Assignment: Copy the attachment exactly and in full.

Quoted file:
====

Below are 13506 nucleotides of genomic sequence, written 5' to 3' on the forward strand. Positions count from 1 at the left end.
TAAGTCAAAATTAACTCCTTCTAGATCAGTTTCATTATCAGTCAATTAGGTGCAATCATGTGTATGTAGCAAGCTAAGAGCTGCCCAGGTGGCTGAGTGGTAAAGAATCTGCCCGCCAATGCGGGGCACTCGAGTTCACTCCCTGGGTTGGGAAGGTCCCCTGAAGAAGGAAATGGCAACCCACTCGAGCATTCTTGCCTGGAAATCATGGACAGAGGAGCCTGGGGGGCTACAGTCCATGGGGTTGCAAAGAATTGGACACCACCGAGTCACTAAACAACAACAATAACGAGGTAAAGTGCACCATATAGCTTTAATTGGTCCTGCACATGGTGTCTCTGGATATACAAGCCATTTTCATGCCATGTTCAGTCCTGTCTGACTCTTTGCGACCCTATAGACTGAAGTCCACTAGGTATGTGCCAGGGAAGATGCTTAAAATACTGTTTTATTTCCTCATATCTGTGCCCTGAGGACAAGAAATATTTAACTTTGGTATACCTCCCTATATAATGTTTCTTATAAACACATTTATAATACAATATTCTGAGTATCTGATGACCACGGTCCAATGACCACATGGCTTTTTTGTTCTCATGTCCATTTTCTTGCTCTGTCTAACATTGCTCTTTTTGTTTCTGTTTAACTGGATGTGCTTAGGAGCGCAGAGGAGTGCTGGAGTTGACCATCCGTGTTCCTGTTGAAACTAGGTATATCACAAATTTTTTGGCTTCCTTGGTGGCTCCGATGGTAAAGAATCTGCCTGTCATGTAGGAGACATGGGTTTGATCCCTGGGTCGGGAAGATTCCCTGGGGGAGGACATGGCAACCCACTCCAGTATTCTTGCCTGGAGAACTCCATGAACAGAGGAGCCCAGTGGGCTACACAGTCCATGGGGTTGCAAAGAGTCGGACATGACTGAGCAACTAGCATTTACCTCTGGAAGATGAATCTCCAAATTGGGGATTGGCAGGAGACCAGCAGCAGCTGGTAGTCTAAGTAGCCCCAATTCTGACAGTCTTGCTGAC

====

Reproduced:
Below are 13506 nucleotides of genomic sequence, written 5' to 3' on the forward strand. Positions count from 1 at the left end.
TAAGTCAAAATTAACTCCTTCTAGATCAGTTTCATTATCAGTCAATTAGGTGCAATCATGTGTATGTAGCAAGCTAAGAGCTGCCCAGGTGGCTGAGTGGTAAAGAATCTGCCCGCCAATGCGGGGCACTCGAGTTCACTCCCTGGGTTGGGAAGGTCCCCTGAAGAAGGAAATGGCAACCCACTCGAGCATTCTTGCCTGGAAATCATGGACAGAGGAGCCTGGGGGGCTACAGTCCATGGGGTTGCAAAGAATTGGACACCACCGAGTCACTAAACAACAACAATAACGAGGTAAAGTGCACCATATAGCTTTAATTGGTCCTGCACATGGTGTCTCTGGATATACAAGCCATTTTCATGCCATGTTCAGTCCTGTCTGACTCTTTGCGACCCTATAGACTGAAGTCCACTAGGTATGTGCCAGGGAAGATGCTTAAAATACTGTTTTATTTCCTCATATCTGTGCCCTGAGGACAAGAAATATTTAACTTTGGTATACCTCCCTATATAATGTTTCTTATAAACACATTTATAATACAATATTCTGAGTATCTGATGACCACGGTCCAATGACCACATGGCTTTTTTGTTCTCATGTCCATTTTCTTGCTCTGTCTAACATTGCTCTTTTTGTTTCTGTTTAACTGGATGTGCTTAGGAGCGCAGAGGAGTGCTGGAGTTGACCATCCGTGTTCCTGTTGAAACTAGGTATATCACAAATTTTTTGGCTTCCTTGGTGGCTCCGATGGTAAAGAATCTGCCTGTCATGTAGGAGACATGGGTTTGATCCCTGGGTCGGGAAGATTCCCTGGGGGAGGACATGGCAACCCACTCCAGTATTCTTGCCTGGAGAACTCCATGAACAGAGGAGCCCAGTGGGCTACACAGTCCATGGGGTTGCAAAGAGTCGGACATGACTGAGCAACTAGCATTTACCTCTGGAAGATGAATCTCCAAATTGGGGATTGGCAGGAGACCAGCAGCAGCTGGTAGTCTAAGTAGCCCCAATTCTGACAGTCTTGCTGAC